Listening Script Vocabulary
(Section 3: You will hear a conversation between two students and a tutor about different working patterns. First, you will have some time to look at questions 21 to 23 [20 seconds]. Listen carefully and answer questions 21 to 23.)
T: Right, now you've both been looking at different working patterns in modern workplaces, particularly at the concept of flexible working. How is your research going, Peter?
P: Well, I've been reading up on flexible working patterns, and why they are so important these days. It's become a hugely important area, particularly to certain groups of employees. At the end of the day, any business from a small family concern to a huge multinational needs to consider whether flexible working practices can benefit it. The important thing is how to make it work for the particular needs of each workplace. Each business must recognise its own opportunities in terms of flexible working as well as its own threats.
T: And why do companies offer flexible working conditions?
P: Well, it comes down to accommodating employees. For example, companies that employ parents with young families may find they get requests for flexible working to take into account the start and end time of school or childcare. Organisations in the education sector might get requests from senior staff who want to take time out to focus on research.
T: What are the results of these flexible working practices? Did you find any information?
P: Yes, I did. On the plus side, these policies encourage people to stay with a company, and that is considered to be valuable because often they are experienced workers and it would cost the company money to replace them if they decided to leave. But on the negative side, these policies can lead to instability in the staff as people come and go regularly and aren't always available at regular times for meetings with clients and so on.
(Before you hear the rest of the conversation, you will have some time to look at questions 24 to 30 [20 seconds]. Now, listen and answer questions 24 to 30.)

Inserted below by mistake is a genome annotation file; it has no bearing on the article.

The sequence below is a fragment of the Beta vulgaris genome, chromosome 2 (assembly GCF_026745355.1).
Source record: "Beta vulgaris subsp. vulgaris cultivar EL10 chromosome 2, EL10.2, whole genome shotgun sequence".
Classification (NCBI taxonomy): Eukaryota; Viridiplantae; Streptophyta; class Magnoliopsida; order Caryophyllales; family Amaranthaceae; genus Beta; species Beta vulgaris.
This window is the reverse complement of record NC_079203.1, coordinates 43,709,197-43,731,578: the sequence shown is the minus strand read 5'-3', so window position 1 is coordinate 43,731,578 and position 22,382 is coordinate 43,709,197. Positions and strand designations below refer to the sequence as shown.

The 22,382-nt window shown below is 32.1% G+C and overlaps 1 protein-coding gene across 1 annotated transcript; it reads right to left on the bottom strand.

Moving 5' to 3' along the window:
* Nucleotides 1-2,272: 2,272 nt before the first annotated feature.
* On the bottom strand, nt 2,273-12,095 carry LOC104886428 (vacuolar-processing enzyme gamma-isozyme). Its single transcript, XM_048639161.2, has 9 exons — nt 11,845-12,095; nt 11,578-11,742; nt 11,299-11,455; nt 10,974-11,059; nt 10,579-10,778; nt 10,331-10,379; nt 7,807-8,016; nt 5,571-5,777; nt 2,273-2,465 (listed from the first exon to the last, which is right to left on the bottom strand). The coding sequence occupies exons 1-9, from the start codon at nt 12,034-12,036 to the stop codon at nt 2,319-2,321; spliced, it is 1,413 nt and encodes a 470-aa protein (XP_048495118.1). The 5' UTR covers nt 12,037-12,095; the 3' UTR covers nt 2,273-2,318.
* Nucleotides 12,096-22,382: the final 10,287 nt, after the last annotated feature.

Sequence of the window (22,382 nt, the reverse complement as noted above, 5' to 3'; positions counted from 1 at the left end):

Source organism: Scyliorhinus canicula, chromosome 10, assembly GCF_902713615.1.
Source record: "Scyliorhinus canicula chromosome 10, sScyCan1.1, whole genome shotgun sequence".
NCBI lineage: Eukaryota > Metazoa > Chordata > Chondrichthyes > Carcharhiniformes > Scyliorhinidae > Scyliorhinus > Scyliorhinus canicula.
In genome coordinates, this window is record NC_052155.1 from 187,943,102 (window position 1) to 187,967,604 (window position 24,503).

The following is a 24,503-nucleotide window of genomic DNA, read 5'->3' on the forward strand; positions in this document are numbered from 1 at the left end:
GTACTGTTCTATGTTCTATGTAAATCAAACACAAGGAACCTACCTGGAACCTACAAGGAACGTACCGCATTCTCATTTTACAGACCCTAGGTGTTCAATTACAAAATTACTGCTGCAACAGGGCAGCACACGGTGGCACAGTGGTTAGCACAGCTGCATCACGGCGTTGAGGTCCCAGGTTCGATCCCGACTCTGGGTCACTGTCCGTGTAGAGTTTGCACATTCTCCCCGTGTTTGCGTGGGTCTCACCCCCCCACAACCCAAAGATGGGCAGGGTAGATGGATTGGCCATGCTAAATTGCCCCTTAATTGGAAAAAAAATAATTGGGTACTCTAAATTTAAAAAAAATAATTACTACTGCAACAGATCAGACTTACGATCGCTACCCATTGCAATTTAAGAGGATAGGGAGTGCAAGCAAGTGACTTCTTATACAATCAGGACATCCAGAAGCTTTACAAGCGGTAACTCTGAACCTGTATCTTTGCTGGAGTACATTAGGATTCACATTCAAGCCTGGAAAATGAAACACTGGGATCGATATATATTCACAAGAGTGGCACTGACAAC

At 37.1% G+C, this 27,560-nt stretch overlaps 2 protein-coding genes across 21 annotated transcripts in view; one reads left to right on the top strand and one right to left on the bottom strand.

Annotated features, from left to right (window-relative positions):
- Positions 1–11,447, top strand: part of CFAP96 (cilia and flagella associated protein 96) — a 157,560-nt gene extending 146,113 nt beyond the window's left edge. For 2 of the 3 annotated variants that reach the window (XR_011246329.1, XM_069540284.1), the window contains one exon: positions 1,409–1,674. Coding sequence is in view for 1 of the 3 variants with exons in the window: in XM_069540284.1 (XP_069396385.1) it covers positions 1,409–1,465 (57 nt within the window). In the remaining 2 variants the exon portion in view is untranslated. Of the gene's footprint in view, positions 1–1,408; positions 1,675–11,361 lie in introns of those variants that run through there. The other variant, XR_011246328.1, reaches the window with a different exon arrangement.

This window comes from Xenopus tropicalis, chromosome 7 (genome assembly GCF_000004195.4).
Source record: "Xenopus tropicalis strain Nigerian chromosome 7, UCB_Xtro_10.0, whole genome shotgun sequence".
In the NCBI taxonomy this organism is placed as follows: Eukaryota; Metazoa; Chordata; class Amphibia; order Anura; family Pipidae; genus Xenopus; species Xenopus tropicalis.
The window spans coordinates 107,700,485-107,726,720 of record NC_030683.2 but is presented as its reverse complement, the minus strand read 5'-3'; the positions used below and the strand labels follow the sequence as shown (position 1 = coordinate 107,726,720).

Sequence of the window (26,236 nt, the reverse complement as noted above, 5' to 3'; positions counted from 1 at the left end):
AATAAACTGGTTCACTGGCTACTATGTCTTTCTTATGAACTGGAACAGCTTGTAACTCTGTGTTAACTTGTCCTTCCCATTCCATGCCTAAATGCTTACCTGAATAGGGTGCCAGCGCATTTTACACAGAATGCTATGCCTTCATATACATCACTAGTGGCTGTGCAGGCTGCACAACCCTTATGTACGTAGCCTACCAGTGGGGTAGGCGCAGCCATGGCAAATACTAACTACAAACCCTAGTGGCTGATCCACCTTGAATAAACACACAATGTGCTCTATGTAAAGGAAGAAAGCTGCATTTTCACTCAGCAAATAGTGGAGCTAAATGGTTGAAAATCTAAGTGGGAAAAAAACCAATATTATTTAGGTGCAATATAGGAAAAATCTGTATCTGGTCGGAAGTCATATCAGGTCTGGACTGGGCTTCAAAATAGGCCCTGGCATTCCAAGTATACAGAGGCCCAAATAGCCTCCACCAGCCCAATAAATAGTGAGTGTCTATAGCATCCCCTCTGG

T: Thanks, Peter. What about you, Jess? You were finding out about how managers deal with flexible workers. Is this something that is easy for managers to do? What kind of strategies do they use?
J: Well, the emphasis in the workplace at the moment is firmly on communication with clients and, in my opinion, communication with team members is neglected. It seems very often workers who start early and finish early feel guilty for finishing their working day while colleagues are still at their desks, even though they have completed the same number of hours at work. From my point of view, managers should focus on helping flexible workers to manage their workload so that they don't end up compressing more work into fewer hours than they are actually being paid for.
T: I agree, Jess, but managers seem to find it difficult to manage the expectations of other staff members.
J: True, but one of the most important tasks for a manager is to balance the right of the flexible worker on the one hand, and the team spirit on the other. Managers need to be creative in their thinking to avoid tension building up between colleagues.
T: So, what kind of training do you feel managers should be offering to flexible workers?
J: I think they need to help the whole team understand the policies and keep schedules etc transparent. What they tend to do in reality, is to leave the flexible workers to explain their absences to colleagues themselves. I'm not sure that is the best way to do things.
T: I see. So, you think managers don't do enough to support flexible workers to communicate with their teams?
J: No, it's not that. Everyone needs to be able to communicate independently with their colleagues. But what's missing is the support. Support given when employees start on a new schedule or take leave for personal development is vital. The important thing is that this support is shown right from the start so that the team understands immediately that management is in favour of the change. Of course, the support can come in many forms – an official written statement or through positive general interactions with the team.
T: Right. And to come back to you, Peter. You mentioned that accommodating the needs of both flexible workers and the team was vital. What else should managers be doing?
P: Well, managers not only have to support their employees, they also have to recognise the culture of the company. Flexible working may not always be appropriate for all companies – in fact, it could be destructive to some small businesses.
P: Balancing needs isn't easy at all, particularly when there's a change of external pressure. It can be tricky if the company wants to increase sales, for example. In that situation, the manager might have to prioritise sales figures over the requests of individual staff members.
T: Right. And that's what makes it difficult.
P: Yes, that's why managers must be able to deal with high pressure levels. During a period of change, they should only be thinking about the pressure of the whole team.
T: Absolutely. So…